I feel like I'm misleading you guys; I feel like you probably think that I'm spending a lot more time with Abe than I actually am. I've spent a lot of time describing how I illicit confidence and human interaction from Abe, but the truth is that I am spending much less than half an hour each day directly working with him.
Doesn't sound like much, does it?
The other twenty-three and a half hours of the day, Abe is doing one of two things: he's either crated while I work or hang out with my own dogs, or he's in the same room as we humans, but we're ignoring him. This time spent "being ignored" is actually an extremely important part of Abe's rehabilitation. While we're ignoring him, Abe is learning what people are like in their natural environment (a house) and how he fits into that picture. At first, Abe was very concerned about what we were doing, but over time he has relaxed and for the most part is comfortable with our basic routine. This process - this reduction in anxiety to a trigger because of repeated exposure - is called "desensitization," and it's crucial to Abe's recovery and future as a pet dog.
Desensitization is closely related to another process called "flooding." Flooding is the dark side of desensitization, and it is to be avoided at all costs. Flooding is taking the arachnophobic person and closing them in a coffin full of spiders until they stop screaming. As you can imagine, there is a great deal of fallout with flooding. It increases anxiety, inhibits learning, and often increases aggression. I won't say that I never use flooding; it is a tool in my tool box. But in a decade of formal dog training as a teacher, I can count on less than one hand the number of dogs I have used it with. And I would certainly never use it with an unstable dog like Abe.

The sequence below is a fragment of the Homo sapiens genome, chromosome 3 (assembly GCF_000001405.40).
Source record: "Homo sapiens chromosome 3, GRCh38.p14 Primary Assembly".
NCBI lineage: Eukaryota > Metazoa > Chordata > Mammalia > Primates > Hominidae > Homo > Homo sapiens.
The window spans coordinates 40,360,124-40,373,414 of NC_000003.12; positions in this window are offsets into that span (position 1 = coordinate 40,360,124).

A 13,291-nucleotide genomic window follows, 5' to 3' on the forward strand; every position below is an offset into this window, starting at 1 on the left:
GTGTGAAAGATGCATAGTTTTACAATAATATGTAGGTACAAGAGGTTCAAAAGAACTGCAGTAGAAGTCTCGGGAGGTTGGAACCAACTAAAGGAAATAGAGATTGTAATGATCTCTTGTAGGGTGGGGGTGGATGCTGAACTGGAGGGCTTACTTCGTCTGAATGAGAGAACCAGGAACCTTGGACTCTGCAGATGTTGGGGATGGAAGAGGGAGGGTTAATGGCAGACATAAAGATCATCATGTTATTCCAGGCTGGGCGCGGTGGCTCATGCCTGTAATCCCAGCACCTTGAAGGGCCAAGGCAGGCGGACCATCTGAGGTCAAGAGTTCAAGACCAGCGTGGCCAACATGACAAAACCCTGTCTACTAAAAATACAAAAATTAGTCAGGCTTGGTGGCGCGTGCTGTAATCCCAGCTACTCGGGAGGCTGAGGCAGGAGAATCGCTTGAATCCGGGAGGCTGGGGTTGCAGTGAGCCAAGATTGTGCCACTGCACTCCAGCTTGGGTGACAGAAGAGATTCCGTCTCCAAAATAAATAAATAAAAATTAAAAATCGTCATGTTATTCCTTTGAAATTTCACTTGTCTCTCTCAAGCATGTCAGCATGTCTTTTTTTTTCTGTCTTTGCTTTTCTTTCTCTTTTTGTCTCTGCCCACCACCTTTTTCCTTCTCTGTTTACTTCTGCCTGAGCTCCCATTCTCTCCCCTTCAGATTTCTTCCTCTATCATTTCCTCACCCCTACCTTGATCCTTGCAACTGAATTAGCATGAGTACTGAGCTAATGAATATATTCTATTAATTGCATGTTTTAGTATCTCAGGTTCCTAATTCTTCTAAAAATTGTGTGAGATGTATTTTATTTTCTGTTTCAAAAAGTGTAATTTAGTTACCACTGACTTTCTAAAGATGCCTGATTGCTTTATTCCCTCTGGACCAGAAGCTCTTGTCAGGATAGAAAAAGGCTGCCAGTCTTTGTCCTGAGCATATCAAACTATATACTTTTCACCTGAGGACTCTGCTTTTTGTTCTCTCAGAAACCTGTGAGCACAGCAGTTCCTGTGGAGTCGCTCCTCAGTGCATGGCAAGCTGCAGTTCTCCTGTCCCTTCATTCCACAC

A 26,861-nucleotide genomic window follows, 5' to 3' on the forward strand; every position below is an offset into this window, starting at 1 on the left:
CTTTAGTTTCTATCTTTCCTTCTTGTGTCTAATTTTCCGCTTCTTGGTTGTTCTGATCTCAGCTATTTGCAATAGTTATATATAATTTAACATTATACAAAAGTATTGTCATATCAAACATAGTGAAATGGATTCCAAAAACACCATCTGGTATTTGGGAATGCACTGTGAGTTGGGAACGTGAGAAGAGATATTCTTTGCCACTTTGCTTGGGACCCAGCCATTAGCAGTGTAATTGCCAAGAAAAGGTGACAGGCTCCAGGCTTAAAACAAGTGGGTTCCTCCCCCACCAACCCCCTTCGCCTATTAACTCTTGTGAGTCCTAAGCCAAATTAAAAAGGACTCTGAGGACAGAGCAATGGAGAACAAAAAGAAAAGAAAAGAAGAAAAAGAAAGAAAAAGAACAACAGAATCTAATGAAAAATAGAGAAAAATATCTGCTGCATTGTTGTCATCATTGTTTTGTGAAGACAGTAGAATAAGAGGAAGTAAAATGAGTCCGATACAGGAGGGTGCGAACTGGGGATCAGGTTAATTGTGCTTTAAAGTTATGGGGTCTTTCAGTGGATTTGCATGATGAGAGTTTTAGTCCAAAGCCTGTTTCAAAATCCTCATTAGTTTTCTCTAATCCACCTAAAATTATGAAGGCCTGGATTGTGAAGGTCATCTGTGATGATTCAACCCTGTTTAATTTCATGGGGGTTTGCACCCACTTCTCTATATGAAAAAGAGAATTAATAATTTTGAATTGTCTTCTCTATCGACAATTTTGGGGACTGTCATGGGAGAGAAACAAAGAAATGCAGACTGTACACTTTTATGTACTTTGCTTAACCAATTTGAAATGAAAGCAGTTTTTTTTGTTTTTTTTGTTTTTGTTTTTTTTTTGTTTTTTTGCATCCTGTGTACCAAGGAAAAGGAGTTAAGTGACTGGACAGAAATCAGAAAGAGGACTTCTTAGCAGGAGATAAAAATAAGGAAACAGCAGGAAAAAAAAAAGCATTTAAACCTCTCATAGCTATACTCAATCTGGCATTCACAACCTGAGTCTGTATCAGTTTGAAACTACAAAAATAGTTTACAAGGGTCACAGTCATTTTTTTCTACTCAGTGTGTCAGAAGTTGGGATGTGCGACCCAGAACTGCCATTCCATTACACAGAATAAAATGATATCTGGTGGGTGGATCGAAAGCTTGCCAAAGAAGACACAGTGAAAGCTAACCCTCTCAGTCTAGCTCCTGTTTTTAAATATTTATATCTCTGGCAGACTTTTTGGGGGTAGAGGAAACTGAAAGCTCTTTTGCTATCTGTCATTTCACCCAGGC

Which sounds all fancy and nice to say, but walking the line between desensitization and flooding with a shut down, shy dog like Abe is tricky. Unfortunately, some flooding may be unavoidable - he is too full of fear. My goal, then, is to reduce the amount of flooding that happens as much as possible. This is why Abe had access to only a couple of rooms to begin with. It's why he hasn't met any humans except me and my husband. It's why we haven't introduced the other dogs or the full back yard yet. The smaller we make Abe's world to begin with, the more room he has to feel secure where he is.
How do I know we're doing more desensitization than flooding? Abe is making great progress. He is, unless we move suddenly or loudly, comfortable interacting with us. He has gone from two rooms to the full top floor of the house and still feels safe. He can eat meals and take treats. He can learn new behaviors. And he can enjoy new experiences.
Like his first nap in the sun.